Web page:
Botany Research Article

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  • Topic: Plant, Vascular plant, Chrysanthemum
  • Pages : 57 (16654 words )
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  • Published : May 18, 2013
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Survey of plant diversity in the area in front of Admin block of Punjab university Farva Faiz, Nida Fatima, Ayesha Sarwar, Sonia Shabbir, Rabia Khalid &Abeera Ali. B.S botany/zoology Centre for undergraduate studies Quaid- e -Azam campus 54590 Punjab university, Lahore. Nida Fatima

niiiida14@gmail.com
Abstract:
A survey of flora in the garden infront of admin block of Punjab university was conducted for plant diversity during period of December,2012 to January,2013.All the plants were enlisted and photographed. The information about their general description, habitat, mode of propagation, reproduction and economical uses was searched, collected and discussed. Introduction:

Plant diversity refers to the variety of plants that exist in this world. (Henry,2005)Plants are fundamental to life providing basic and immediate needs of humans for food and shelter and acting as an essential component of biosphere maintaining life on planet. All modern terrestrial plants are the descendants of algae that adapted to a terrestrial habitat roughly 500 million years ago. Compared to water,land is an erratic habitat where temperature and moisture availability may change abruptly and dramatically. There are four major groups that evolved in the following

sequence:
1. Bryophytes; which include the mosses
2. Seedless vascular plants; which include the ferns
3. Gymnosperms; many of which are also called conifers
4. Angiosperms; the ‘flowering’ plants, which now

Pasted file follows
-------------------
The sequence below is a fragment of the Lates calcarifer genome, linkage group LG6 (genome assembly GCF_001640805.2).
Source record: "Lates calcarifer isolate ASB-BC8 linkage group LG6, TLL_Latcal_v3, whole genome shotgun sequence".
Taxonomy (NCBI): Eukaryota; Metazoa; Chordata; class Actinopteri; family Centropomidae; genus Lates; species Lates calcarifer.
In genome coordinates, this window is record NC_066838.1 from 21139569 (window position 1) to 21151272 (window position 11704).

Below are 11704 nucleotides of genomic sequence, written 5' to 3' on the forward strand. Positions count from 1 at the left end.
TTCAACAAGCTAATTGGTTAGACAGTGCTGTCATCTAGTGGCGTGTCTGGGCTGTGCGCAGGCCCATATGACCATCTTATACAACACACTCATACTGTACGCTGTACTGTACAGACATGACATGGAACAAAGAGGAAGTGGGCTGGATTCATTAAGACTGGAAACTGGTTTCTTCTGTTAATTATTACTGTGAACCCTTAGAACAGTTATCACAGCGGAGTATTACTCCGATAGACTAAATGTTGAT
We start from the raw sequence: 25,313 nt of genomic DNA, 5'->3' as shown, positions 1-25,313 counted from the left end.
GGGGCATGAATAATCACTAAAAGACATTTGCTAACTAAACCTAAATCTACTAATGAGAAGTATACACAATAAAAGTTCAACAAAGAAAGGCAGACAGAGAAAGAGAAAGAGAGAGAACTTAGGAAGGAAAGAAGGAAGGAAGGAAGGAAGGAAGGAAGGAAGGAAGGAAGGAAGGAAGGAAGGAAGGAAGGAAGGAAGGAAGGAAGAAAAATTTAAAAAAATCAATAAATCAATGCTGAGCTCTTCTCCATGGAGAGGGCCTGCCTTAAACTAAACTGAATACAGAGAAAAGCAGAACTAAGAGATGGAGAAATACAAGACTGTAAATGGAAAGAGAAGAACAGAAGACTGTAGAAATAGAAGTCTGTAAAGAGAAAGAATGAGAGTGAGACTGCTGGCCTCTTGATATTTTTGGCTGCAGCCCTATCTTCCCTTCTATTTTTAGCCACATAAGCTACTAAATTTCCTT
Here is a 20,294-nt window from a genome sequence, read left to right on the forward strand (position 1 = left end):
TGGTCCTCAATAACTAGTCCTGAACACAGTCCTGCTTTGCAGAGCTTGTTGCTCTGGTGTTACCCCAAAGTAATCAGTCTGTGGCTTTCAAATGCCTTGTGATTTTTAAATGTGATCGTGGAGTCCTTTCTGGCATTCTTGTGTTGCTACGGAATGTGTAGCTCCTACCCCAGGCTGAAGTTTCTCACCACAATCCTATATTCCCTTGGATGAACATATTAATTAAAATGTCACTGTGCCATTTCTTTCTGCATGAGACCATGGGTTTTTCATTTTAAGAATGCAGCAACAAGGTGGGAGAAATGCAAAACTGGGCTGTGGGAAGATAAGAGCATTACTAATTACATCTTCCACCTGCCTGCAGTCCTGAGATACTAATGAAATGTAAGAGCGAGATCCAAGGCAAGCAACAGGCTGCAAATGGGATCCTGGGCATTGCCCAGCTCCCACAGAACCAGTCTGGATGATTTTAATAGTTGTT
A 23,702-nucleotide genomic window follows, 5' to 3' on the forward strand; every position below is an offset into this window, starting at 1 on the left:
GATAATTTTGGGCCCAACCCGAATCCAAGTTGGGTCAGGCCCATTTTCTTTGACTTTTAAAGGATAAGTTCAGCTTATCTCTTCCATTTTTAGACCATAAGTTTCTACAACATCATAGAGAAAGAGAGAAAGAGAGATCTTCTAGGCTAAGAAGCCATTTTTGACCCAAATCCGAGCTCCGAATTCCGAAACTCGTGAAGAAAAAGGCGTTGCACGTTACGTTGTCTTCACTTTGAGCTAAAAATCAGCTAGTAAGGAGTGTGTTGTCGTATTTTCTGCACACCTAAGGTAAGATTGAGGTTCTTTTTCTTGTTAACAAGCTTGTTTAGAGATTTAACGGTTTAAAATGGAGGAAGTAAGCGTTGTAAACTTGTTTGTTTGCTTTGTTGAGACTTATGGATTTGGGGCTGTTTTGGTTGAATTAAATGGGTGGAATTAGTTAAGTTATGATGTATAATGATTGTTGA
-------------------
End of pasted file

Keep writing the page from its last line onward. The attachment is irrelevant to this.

predominate.
Diversity within a population of plants of the same species may be considered a primary level of variation. The factors determining diversity within species are also being better defined by use of DNA analysis method. Plants and plant diversity contribute directly and indirectly to the enrichment of life experiences for humans. The role of plants in the food chain is dominant for all animal life. Plant diversity is a key contributor to environmental sustainability on a global scale. Studies of species richness demonstrate the greater productivity of more diverse plant communities. The mechanisms that promote the coexistence of large numbers of species may include the ability of competitors to thrive at different times and places (Clark and McLauchlan, 2003). The greatest social use of plants probably relates to their use as ornamentals. Ornamental plants often reflect social status or identity. Foods from some plants have a social value extending beyond that contributed by their nutritional values. The following is an excerpt of the ‘Introduction’written by V.H.Heywood and S.D.Davis, which appears in each of three printed volumes of centers of plant diversity. The diversity of plant life is an essential underpinning of most of our terrestrial ecosystems. Humans and most other animals are almost totally dependent on plants, directly or indirectly, as a source of energy through their ability to convert the sun's energy through photosynthesis. Worldwide tens of thousands of species of higher plants, and several hundred lower plants, are currently used by humans for a wide diversity of purposes as food, fuel, fiber, oil, herbs, spices, industrial crops and as forage and fodder for domesticated animals. In the tropics alone it has been estimated that 25,000-30,000 species are in use (Heywood 1992) and up to 25,000 species have been used in traditional medicines. In addition, many thousands of species are grown as ornamentals in parks, public and private gardens, as street trees and for shade and shelter. Another important role of plant life is the provision of ecosystem services the protection of watersheds, stabilization of slopes, improvement of soils, moderation of climate and the provision of a habitat for much of our wild fauna. While it is generally accepted today that the conservation of all biodiversity should be our goal, especially through the preservation and sustainable use of natural habitats, this is an ideal that is unlikely to be...
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